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Nicole Smythe-Johnson

Jamaica Journal Submission- August 19, 2014

Anything with Nothing

A Continuing Conversation between the Street and the Gallery
Nicole Smythe-Johnson

Yesterday I risked missing the deadline for this article by spending six hours in the hot sun of Kingstons
concrete jungle heart. I was there to volunteer for the Paint Jamaica project, and its spin-off Plant
Jamaica in the Parade Gardens neighbourhood, commonly known as Southside. It was one of the more
fulfilling experiences of my creative and professional life. Over the past month an abandoned, roofless
warehouse has been converted into a mural gallery with works, designed by emerging artists and
executed by volunteers, covering the sprawling walls.
The energy around the projects was (and still is) palpable. The public and the media have enthusiastically
answered the organisers call to action, contributing to crowd-sourcing campaigns and coming out to
visit, volunteer and document the project, regardless of the fact that Southside is one of Kingstons more
notorious inner-city neighbourhoods. The projects success is convincing evidence of the power of street
art to engage, uplift and transform.
The recently closed Anything with Nothing exhibition at the National Gallery of Jamaica (NGJ) had some
similar aims to the more grassroots Paint Jamaica, it may also have had some similar origins. Back in 2013
when I was senior curator at NGJ, Matthew McCarthy one of the Paint Jamaica artists was
spearheading another street art project called New Jamaica. New Jamaica used the aesthetics of
dancehall-inflected street art to critique Jamaican society with signs and murals across Kingston. The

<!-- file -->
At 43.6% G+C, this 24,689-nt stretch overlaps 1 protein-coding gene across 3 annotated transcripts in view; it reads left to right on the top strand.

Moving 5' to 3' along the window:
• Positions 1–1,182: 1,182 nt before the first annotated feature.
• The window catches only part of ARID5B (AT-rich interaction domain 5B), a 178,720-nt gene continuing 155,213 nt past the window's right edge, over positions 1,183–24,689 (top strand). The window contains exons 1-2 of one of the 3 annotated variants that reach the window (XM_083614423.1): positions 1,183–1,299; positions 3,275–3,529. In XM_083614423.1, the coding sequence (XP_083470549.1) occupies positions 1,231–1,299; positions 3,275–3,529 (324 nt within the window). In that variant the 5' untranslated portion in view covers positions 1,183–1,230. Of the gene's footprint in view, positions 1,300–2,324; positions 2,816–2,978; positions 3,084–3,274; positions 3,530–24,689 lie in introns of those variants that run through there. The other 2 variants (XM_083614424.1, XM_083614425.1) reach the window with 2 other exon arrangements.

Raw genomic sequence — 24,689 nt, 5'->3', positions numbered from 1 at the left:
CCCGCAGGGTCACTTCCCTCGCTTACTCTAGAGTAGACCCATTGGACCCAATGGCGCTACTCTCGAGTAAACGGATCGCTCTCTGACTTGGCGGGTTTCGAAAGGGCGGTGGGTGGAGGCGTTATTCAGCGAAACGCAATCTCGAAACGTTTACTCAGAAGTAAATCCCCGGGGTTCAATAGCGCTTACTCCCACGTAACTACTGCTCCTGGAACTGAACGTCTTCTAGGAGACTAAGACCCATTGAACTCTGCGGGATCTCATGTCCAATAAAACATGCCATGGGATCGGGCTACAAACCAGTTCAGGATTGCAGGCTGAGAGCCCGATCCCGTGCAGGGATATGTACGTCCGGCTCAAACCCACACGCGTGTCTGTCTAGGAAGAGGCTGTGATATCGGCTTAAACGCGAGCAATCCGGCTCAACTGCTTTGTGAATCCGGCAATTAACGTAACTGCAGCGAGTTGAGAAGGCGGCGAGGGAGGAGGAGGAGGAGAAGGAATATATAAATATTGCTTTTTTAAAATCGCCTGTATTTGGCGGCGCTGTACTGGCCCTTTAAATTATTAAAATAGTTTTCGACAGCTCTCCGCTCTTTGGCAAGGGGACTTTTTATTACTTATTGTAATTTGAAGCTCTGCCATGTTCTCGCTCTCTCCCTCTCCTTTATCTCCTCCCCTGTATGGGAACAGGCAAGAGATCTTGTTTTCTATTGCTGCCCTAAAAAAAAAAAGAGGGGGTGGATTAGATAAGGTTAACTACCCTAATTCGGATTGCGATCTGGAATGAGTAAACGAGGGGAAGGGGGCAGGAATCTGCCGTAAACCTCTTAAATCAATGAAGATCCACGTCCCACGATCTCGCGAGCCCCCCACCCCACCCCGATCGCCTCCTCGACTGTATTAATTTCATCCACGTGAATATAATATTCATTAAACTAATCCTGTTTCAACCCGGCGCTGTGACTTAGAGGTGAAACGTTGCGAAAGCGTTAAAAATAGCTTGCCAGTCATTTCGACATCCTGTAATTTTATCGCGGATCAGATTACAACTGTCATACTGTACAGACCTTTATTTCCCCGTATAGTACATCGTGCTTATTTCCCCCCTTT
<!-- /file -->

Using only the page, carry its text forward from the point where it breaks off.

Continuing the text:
project caught the attention of the NGJs curatorial staff, and when McCarthy produced a well-received
exhibition version of the project for his final-year show at the Edna Manley College of the Visual and
Performing Arts, the team began thinking about an exhibition of the new directions in Jamaicas art
scene, including McCarthys street-art avenue.
McCarthy was invited to do an installation at the NGJ, as a part of the New Roots exhibition of ten
emerging artists that opened in April 2013. The result was an expansive, graffiti-styled work that covered
the walls of the NGJs cavernous welcome gallery. There were many responses to McCarthys project
(good and bad), but by far the most significant for this writer (and I would argue for the NGJ as an
institution) was the spike in visitors, many of whom were unfamiliar with the gallery. Young people,

Nicole Smythe-Johnson
Jamaica Journal Submission- August 19, 2014

passers-by and people from the surrounding downtown community were intrigued by McCarthys I took
the liberty of designing one, a mixed media piece mounted on corrugated zinc (that omnipresent feature
of Jamaicas inner-city neighbourhoods) that was mounted in the gallerys foyer and visible from outside.
The response to McCarthys installation was a clear sign to the NGJ (and other arts practitioners) that the
Jamaican public is interested in engaging art, it just may not be the modern art that dominates the
National Collection. The NGJ began to think seriously about street art as a vehicle for sparking a broader
conversation about the value and power of visual language in general, and art specifically. Critiques of
McCarthys exhibition, particularly those that hinged on whether or not Matthews murals qualified as
art, or were appropriate for exhibition in the National Gallery, also brought some of the hierarchies
implicit in national and global discourses on art to the fore. Already in the summer of 2013, the need to
articulate a more inclusive definition of art, one that reconciled visual arts high culture overtones with
Jamaicas decisively vernacular cultural landscape, was a regular topic of conversation in the curatorial
I was not surprised, then, when I heard in early 2014 that the NGJs newly installed chief curator, Charles
Campbell would be leading a street art project. Campbell, who had exhibited at the NGJ on a number of